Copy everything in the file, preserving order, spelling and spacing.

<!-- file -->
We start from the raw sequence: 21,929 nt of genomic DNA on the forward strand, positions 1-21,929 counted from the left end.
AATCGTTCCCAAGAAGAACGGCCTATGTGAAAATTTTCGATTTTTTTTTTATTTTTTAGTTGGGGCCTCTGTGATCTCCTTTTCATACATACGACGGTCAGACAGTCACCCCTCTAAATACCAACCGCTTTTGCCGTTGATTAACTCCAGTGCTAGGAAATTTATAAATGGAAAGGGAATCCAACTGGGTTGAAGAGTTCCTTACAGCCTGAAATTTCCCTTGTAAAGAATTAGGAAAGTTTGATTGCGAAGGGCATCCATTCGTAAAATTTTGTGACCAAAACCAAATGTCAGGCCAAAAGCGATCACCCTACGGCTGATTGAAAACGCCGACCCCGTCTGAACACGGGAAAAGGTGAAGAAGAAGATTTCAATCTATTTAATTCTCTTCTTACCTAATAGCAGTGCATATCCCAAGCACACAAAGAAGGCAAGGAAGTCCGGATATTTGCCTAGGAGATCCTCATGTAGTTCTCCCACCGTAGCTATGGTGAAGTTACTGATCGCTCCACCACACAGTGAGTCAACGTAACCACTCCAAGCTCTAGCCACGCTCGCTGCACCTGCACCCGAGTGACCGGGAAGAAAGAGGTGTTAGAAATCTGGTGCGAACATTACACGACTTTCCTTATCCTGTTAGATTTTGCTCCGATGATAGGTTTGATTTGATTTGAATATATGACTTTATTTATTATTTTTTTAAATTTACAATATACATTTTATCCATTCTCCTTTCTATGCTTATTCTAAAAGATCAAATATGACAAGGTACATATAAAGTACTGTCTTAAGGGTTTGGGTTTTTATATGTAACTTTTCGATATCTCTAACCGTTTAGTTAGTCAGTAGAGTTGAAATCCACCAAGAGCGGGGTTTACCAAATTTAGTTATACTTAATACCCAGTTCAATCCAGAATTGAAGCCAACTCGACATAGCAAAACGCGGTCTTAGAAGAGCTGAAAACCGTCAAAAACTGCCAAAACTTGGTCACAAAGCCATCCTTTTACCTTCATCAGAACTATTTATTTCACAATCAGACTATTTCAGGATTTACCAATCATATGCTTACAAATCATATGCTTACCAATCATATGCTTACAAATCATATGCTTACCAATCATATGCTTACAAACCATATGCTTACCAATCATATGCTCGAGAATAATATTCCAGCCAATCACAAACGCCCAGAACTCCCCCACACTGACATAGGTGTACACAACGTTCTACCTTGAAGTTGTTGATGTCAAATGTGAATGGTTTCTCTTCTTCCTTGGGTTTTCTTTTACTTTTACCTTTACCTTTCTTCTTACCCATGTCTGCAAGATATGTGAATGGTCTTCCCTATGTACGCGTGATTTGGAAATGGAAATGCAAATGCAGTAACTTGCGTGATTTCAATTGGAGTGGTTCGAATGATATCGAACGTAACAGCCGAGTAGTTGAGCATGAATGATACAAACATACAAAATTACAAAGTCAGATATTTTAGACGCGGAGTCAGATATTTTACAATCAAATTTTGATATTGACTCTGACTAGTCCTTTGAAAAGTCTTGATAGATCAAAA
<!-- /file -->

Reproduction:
We start from the raw sequence: 21,929 nt of genomic DNA on the forward strand, positions 1-21,929 counted from the left end.
AATCGTTCCCAAGAAGAACGGCCTATGTGAAAATTTTCGATTTTTTTTTTATTTTTTAGTTGGGGCCTCTGTGATCTCCTTTTCATACATACGACGGTCAGACAGTCACCCCTCTAAATACCAACCGCTTTTGCCGTTGATTAACTCCAGTGCTAGGAAATTTATAAATGGAAAGGGAATCCAACTGGGTTGAAGAGTTCCTTACAGCCTGAAATTTCCCTTGTAAAGAATTAGGAAAGTTTGATTGCGAAGGGCATCCATTCGTAAAATTTTGTGACCAAAACCAAATGTCAGGCCAAAAGCGATCACCCTACGGCTGATTGAAAACGCCGACCCCGTCTGAACACGGGAAAAGGTGAAGAAGAAGATTTCAATCTATTTAATTCTCTTCTTACCTAATAGCAGTGCATATCCCAAGCACACAAAGAAGGCAAGGAAGTCCGGATATTTGCCTAGGAGATCCTCATGTAGTTCTCCCACCGTAGCTATGGTGAAGTTACTGATCGCTCCACCACACAGTGAGTCAACGTAACCACTCCAAGCTCTAGCCACGCTCGCTGCACCTGCACCCGAGTGACCGGGAAGAAAGAGGTGTTAGAAATCTGGTGCGAACATTACACGACTTTCCTTATCCTGTTAGATTTTGCTCCGATGATAGGTTTGATTTGATTTGAATATATGACTTTATTTATTATTTTTTTAAATTTACAATATACATTTTATCCATTCTCCTTTCTATGCTTATTCTAAAAGATCAAATATGACAAGGTACATATAAAGTACTGTCTTAAGGGTTTGGGTTTTTATATGTAACTTTTCGATATCTCTAACCGTTTAGTTAGTCAGTAGAGTTGAAATCCACCAAGAGCGGGGTTTACCAAATTTAGTTATACTTAATACCCAGTTCAATCCAGAATTGAAGCCAACTCGACATAGCAAAACGCGGTCTTAGAAGAGCTGAAAACCGTCAAAAACTGCCAAAACTTGGTCACAAAGCCATCCTTTTACCTTCATCAGAACTATTTATTTCACAATCAGACTATTTCAGGATTTACCAATCATATGCTTACAAATCATATGCTTACCAATCATATGCTTACAAATCATATGCTTACCAATCATATGCTTACAAACCATATGCTTACCAATCATATGCTCGAGAATAATATTCCAGCCAATCACAAACGCCCAGAACTCCCCCACACTGACATAGGTGTACACAACGTTCTACCTTGAAGTTGTTGATGTCAAATGTGAATGGTTTCTCTTCTTCCTTGGGTTTTCTTTTACTTTTACCTTTACCTTTCTTCTTACCCATGTCTGCAAGATATGTGAATGGTCTTCCCTATGTACGCGTGATTTGGAAATGGAAATGCAAATGCAGTAACTTGCGTGATTTCAATTGGAGTGGTTCGAATGATATCGAACGTAACAGCCGAGTAGTTGAGCATGAATGATACAAACATACAAAATTACAAAGTCAGATATTTTAGACGCGGAGTCAGATATTTTACAATCAAATTTTGATATTGACTCTGACTAGTCCTTTGAAAAGTCTTGATAGATCAAAA